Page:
The code that polls the device is logically part of your WCF service, not the host project. Whether the code physically resides in the WCF service project or a class library referenced by the WCF service project is personal preference.
Here's how I've done it.
I have a WCF CollectionService that is hosted in a Windows service. The CollectionService project obviously has a
CollectionService class that implements the WCF-enabled
ICollectionService interface, which is how clients interact with the CollectionService.
In this same project, I have a
Collector class that has a private constructor, preventing instances of the class from being created outside the scope of the class. The class has a private static list of
Collectors that it maintains. The class also has two static functions -
When a client wants to start a
Collector, it invokes the
Start() operation of the CollectionService. This CollectionService, in turn, calls the static
Collector.Start() function which creates a
Collector instance and stores it in the static list of
Collectors. When a client wishes to stop the
Collector, it invokes the
Stop() operation of the CollectionService, which translates into a call to the static
Collector.Stop() function, stopping the
Collector and removing it from the list.
Collector is instantiated, it starts a new thread that begins collecting data and making it available to interested parties. The new thread is the key. Otherwise, the
Collector instance would simply sit in the list of
Collectors and not do anything.
Because I'm dealing with threads, obviously I have to deal with synchronization issues, like synchronizing access to the static list of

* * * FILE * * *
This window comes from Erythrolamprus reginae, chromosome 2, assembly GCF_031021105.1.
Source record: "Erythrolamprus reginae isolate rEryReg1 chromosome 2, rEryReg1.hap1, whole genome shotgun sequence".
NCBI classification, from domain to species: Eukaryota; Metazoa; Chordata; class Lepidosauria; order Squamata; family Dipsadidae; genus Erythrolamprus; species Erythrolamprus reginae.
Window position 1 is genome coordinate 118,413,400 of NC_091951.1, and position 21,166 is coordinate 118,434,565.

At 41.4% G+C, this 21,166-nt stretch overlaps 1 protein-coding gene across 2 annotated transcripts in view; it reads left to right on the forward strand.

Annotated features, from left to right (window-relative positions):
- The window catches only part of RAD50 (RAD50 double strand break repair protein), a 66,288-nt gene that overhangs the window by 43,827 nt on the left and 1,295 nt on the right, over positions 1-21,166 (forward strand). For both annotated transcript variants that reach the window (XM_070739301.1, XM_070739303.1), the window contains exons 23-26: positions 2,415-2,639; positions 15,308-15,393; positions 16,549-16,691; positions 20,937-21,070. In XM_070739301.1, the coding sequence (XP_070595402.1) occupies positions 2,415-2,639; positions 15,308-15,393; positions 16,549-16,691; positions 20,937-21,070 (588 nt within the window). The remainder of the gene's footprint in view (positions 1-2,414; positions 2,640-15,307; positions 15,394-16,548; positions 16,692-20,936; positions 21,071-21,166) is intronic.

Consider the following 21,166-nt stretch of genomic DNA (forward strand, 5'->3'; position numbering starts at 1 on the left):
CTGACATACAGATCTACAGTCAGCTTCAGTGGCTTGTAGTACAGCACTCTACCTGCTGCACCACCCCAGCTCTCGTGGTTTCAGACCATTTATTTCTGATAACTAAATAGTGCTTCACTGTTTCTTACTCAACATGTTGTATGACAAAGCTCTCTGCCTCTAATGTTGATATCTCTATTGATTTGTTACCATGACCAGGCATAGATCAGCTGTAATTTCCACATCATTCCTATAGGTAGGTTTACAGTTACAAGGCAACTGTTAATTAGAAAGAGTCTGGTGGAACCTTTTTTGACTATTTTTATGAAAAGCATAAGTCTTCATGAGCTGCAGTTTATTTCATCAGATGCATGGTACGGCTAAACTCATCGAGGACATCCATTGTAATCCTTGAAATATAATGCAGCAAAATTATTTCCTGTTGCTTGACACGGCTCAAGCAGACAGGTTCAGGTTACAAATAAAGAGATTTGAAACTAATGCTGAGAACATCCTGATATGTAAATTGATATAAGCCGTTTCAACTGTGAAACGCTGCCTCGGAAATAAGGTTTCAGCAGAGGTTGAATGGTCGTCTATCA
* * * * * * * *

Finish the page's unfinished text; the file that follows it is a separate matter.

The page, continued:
Collectors. I don't want a client trying to start a
Collector while someone else is trying to shut it down.
That's it in a nutshell.
If you have not created the Windows service yet, here are two SO posts that I've written giving step-by-step instructions for how to do it.
The first link basically gets you to the service; the second shows how to install/uninstall it without requiring
I hope this helps.
If only one
Controller can be running, then subsequent calls to start a
Controller could simply be ignored, possibly with a return message indicating it is already running.
If you want multiple clients to access the data from the
Controller, this is pretty straightforward. You simply need to maintain a list of subscribers. The
Controller simply sends the data to any subscribers in the list.
Such a Publish-Subscribe framework in WCF already exists. You can read the details here:
What You Need To Know About One-Way Calls, Callbacks, And Events
You can download this framework for free from Juval Lowy's website, IDesign.net. I am using this concept to signal CollectionService events to interested parties. I expect you can use the same concept to provide data to multiple clients.